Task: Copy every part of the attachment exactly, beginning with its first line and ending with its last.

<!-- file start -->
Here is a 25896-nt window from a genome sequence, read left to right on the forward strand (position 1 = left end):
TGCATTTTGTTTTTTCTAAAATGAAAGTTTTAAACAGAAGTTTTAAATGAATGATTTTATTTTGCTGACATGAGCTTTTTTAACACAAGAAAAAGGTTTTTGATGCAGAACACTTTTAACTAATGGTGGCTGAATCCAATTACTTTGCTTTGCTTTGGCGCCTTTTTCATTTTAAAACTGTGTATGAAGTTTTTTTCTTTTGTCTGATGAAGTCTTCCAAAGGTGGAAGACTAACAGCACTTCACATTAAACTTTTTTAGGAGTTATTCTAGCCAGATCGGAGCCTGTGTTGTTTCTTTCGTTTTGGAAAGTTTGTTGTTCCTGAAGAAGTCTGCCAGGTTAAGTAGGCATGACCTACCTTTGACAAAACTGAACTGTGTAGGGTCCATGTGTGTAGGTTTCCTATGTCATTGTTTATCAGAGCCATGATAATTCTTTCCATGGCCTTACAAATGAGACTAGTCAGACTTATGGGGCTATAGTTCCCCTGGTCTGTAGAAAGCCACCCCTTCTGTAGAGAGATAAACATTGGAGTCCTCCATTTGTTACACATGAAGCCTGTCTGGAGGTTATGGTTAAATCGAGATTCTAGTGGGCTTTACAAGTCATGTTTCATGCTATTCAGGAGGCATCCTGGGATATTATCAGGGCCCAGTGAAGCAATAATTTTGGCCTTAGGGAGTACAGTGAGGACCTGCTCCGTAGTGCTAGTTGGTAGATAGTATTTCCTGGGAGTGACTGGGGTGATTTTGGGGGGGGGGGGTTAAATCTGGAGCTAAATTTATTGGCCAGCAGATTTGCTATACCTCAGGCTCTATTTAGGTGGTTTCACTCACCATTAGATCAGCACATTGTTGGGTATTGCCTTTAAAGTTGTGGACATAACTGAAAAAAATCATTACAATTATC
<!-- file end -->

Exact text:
Here is a 25896-nt window from a genome sequence, read left to right on the forward strand (position 1 = left end):
TGCATTTTGTTTTTTCTAAAATGAAAGTTTTAAACAGAAGTTTTAAATGAATGATTTTATTTTGCTGACATGAGCTTTTTTAACACAAGAAAAAGGTTTTTGATGCAGAACACTTTTAACTAATGGTGGCTGAATCCAATTACTTTGCTTTGCTTTGGCGCCTTTTTCATTTTAAAACTGTGTATGAAGTTTTTTTCTTTTGTCTGATGAAGTCTTCCAAAGGTGGAAGACTAACAGCACTTCACATTAAACTTTTTTAGGAGTTATTCTAGCCAGATCGGAGCCTGTGTTGTTTCTTTCGTTTTGGAAAGTTTGTTGTTCCTGAAGAAGTCTGCCAGGTTAAGTAGGCATGACCTACCTTTGACAAAACTGAACTGTGTAGGGTCCATGTGTGTAGGTTTCCTATGTCATTGTTTATCAGAGCCATGATAATTCTTTCCATGGCCTTACAAATGAGACTAGTCAGACTTATGGGGCTATAGTTCCCCTGGTCTGTAGAAAGCCACCCCTTCTGTAGAGAGATAAACATTGGAGTCCTCCATTTGTTACACATGAAGCCTGTCTGGAGGTTATGGTTAAATCGAGATTCTAGTGGGCTTTACAAGTCATGTTTCATGCTATTCAGGAGGCATCCTGGGATATTATCAGGGCCCAGTGAAGCAATAATTTTGGCCTTAGGGAGTACAGTGAGGACCTGCTCCGTAGTGCTAGTTGGTAGATAGTATTTCCTGGGAGTGACTGGGGTGATTTTGGGGGGGGGGGGTTAAATCTGGAGCTAAATTTATTGGCCAGCAGATTTGCTATACCTCAGGCTCTATTTAGGTGGTTTCACTCACCATTAGATCAGCACATTGTTGGGTATTGCCTTTAAAGTTGTGGACATAACTGAAAAAAATCATTACAATTATC